The most alarming characteristic of PFAS is their persistence. These chemicals do not break down easily in the environment, earning them the nickname “forever chemicals.”

Once PFAS enter the ski mountain ecosystems, they remain for an extended period, accumulating in soil, water, and living organisms.

Health studies link PFAS exposure to several serious health issues. These include increased cancer risk, immune system disorders, and developmental problems in children.

As PFAS accumulate in the human body over time, their potential health impacts become a growing concern.

Regulatory actions and public response

Governments and environmental agencies worldwide have started to take notice of the PFAS problem. Several countries have begun regulating the use of PFAS, and research is underway to find safer alternatives.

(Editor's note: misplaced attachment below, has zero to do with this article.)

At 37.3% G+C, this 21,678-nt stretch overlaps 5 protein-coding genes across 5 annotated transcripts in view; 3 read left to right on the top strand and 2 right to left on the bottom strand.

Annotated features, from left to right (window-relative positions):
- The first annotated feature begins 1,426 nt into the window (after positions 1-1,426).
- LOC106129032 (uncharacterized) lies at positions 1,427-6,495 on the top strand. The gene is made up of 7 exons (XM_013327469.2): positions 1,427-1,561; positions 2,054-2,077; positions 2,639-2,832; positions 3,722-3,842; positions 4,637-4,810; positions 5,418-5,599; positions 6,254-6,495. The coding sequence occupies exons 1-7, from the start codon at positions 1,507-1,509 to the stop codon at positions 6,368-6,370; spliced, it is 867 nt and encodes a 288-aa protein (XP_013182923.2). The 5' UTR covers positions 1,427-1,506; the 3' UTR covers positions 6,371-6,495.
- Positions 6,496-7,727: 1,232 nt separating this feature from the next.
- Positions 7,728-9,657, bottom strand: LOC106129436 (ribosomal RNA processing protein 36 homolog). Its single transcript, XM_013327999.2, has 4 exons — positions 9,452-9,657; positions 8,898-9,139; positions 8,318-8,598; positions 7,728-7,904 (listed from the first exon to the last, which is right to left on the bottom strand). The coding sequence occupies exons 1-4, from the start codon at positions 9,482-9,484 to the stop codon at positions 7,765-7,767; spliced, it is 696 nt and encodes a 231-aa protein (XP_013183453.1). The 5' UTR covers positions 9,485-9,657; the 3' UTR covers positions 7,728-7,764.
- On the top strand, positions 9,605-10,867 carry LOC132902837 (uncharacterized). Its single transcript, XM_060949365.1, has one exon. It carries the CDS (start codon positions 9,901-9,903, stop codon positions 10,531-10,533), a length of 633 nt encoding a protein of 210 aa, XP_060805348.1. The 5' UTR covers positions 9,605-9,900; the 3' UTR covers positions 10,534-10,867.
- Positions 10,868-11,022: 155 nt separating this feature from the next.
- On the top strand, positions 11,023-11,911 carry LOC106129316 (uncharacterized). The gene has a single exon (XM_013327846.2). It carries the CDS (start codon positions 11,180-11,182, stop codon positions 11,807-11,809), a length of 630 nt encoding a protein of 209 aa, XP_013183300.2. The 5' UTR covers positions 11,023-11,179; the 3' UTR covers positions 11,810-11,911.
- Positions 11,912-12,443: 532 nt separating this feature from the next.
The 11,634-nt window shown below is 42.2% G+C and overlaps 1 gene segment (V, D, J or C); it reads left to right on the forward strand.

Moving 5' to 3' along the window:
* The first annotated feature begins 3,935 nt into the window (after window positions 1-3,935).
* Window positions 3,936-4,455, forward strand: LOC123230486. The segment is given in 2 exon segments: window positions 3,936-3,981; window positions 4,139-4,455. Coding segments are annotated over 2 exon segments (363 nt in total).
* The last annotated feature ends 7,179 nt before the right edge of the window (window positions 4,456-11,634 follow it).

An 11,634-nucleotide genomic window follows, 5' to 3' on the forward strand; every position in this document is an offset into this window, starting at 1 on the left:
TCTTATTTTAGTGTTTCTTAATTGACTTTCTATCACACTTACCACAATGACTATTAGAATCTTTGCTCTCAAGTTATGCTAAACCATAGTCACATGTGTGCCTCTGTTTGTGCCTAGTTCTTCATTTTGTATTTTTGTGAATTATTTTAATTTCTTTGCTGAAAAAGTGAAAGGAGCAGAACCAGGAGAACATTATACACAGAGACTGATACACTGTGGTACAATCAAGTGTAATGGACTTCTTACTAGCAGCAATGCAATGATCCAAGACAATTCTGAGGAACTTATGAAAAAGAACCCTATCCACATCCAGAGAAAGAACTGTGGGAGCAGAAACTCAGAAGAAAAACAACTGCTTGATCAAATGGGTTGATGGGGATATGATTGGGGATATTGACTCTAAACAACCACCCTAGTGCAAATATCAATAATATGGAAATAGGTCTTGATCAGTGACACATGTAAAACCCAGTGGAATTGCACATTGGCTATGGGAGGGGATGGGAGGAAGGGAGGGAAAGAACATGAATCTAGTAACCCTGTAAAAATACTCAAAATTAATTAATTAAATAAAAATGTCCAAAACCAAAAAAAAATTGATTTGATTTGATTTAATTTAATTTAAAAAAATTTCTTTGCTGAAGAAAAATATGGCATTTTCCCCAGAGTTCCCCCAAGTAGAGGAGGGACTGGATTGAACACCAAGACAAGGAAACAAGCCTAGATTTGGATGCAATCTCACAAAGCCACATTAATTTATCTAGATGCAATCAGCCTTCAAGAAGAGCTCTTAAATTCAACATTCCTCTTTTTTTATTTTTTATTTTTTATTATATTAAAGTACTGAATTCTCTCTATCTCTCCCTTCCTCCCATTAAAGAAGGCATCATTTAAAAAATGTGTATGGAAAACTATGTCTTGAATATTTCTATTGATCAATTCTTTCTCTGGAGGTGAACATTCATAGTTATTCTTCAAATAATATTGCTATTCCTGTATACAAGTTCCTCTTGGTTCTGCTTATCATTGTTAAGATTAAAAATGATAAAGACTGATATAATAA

In some cases, this has led to bans on specific PFAS compounds, especially in consumer products and industrial applications.

The public has also become increasingly aware of PFAS risks. Consumer demand for PFAS-free products is rising, prompting companies to reformulate their products and seek out safer alternatives.

The path forward

Efforts to combat the PFAS challenge involve a multi-faceted approach. This includes developing effective cleanup methods for contaminated sites, researching biodegradable alternatives, and enforcing stricter regulations on PFAS use and disposal.

As we gain a deeper understanding of PFAS and their impact, it becomes clear that proactive measures are essential to safeguard both the environment and public health from these persistent chemicals.

In summary, PFAS chemicals, both on ski mountains and every other region of the world, represent a complex environmental issue that requires immediate attention.

By taking concerted actions across government, industry, and the public, we can mitigate the risks associated with these “forever chemicals” and work towards a safer, healthier environment.

The work is published in the journal Environmental Science: Processes & Impacts.